A framework for mapping and comparing behavioural theories in models of social-ecological systems

Maja Schlüter, Andres Baeza-Castro, Gunnar Dressler, Karin Frank, Jürgen Groeneveld, Wander Jager, Marcus Janssen, Ryan R J McAllister, Birgit Müller, Kirill Orach, Nina Schwarz, Nanda Wijermans

Research output: Contribution to journalArticlepeer-review

248 Scopus citations


Formal models are commonly used in natural resource management (NRM) to study human-environment interactions and inform policy making. In the majority of applications, human behaviour is represented by the rational actor model despite growing empirical evidence of its shortcomings in NRM contexts. While the importance of accounting for the complexity of human behaviour is increasingly recognized, its integration into formal models remains a major challenge. The challenges are multiple: i) there exist many theories scattered across the social sciences, ii) most theories cover only a certain aspect of decision-making, iii) they vary in their degree of formalization, iv) causal mechanisms are often not specified. We provide a framework- MoHuB (Modelling Human Behavior) - to facilitate a broader inclusion of theories on human decision-making in formal NRM models. It serves as a tool and common language to describe, compare and communicate alternative theories. In doing so, we not only enhance understanding of commonalities and differences between theories, but take a first step towards tackling the challenges mentioned above. This approach may enable modellers to find and formalize relevant theories, and be more explicit and inclusive about theories of human decision making in the analysis of social-ecological systems.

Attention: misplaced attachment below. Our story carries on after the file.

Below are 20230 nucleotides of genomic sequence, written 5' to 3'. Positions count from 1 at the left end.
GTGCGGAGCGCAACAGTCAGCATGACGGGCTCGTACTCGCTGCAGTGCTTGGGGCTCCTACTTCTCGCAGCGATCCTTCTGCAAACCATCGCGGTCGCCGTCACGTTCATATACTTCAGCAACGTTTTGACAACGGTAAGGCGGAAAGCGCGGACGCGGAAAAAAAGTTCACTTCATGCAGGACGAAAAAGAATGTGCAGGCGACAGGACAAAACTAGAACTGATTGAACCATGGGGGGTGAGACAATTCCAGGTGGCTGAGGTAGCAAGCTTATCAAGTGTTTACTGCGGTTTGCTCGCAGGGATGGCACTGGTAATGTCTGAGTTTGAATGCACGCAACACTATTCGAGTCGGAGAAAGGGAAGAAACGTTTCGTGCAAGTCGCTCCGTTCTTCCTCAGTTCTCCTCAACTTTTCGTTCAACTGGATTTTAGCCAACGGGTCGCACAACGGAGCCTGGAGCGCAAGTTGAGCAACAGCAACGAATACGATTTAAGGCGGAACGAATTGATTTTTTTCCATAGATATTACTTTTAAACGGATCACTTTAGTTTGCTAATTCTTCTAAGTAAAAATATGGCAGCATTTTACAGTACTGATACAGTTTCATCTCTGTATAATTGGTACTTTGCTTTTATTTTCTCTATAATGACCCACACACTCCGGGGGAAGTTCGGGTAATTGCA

Original languageEnglish (US)
Pages (from-to)21-35
Number of pages15
JournalEcological Economics
StatePublished - Jan 1 2017


  • Bounded rationality
  • Descriptive norm
  • Habitual
  • Human decision-making
  • Natural resource management
  • Prospect theory
  • Rational actor
  • Reinforcement learning
  • Theory of planned behaviour

ASJC Scopus subject areas

  • Environmental Science(all)
  • Economics and Econometrics


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